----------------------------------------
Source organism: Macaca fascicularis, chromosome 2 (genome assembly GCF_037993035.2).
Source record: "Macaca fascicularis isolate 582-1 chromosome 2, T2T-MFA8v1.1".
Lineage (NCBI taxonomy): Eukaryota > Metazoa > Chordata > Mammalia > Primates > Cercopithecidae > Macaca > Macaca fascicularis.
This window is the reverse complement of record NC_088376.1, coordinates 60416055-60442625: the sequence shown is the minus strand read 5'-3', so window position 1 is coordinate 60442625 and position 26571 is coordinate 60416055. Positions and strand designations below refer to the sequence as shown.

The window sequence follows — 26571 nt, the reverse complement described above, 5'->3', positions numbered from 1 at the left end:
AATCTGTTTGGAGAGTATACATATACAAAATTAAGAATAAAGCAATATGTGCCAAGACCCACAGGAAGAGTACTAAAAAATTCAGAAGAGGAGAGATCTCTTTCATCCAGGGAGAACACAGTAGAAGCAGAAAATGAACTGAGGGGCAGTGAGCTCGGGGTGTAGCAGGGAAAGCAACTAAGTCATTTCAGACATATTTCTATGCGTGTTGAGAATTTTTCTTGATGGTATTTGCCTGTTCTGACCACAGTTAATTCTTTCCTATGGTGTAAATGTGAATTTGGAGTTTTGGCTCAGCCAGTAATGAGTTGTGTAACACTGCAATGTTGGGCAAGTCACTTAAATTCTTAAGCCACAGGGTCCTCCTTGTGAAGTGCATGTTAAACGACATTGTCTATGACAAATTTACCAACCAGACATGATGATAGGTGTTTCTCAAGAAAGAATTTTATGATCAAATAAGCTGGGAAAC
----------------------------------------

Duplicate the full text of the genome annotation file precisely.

Source organism: Macaca fascicularis, chromosome 2 (genome assembly GCF_037993035.2).
Source record: "Macaca fascicularis isolate 582-1 chromosome 2, T2T-MFA8v1.1".
Lineage (NCBI taxonomy): Eukaryota > Metazoa > Chordata > Mammalia > Primates > Cercopithecidae > Macaca > Macaca fascicularis.
This window is the reverse complement of record NC_088376.1, coordinates 60416055-60442625: the sequence shown is the minus strand read 5'-3', so window position 1 is coordinate 60442625 and position 26571 is coordinate 60416055. Positions and strand designations below refer to the sequence as shown.

The window sequence follows — 26571 nt, the reverse complement described above, 5'->3', positions numbered from 1 at the left end:
AATCTGTTTGGAGAGTATACATATACAAAATTAAGAATAAAGCAATATGTGCCAAGACCCACAGGAAGAGTACTAAAAAATTCAGAAGAGGAGAGATCTCTTTCATCCAGGGAGAACACAGTAGAAGCAGAAAATGAACTGAGGGGCAGTGAGCTCGGGGTGTAGCAGGGAAAGCAACTAAGTCATTTCAGACATATTTCTATGCGTGTTGAGAATTTTTCTTGATGGTATTTGCCTGTTCTGACCACAGTTAATTCTTTCCTATGGTGTAAATGTGAATTTGGAGTTTTGGCTCAGCCAGTAATGAGTTGTGTAACACTGCAATGTTGGGCAAGTCACTTAAATTCTTAAGCCACAGGGTCCTCCTTGTGAAGTGCATGTTAAACGACATTGTCTATGACAAATTTACCAACCAGACATGATGATAGGTGTTTCTCAAGAAAGAATTTTATGATCAAATAAGCTGGGAAAC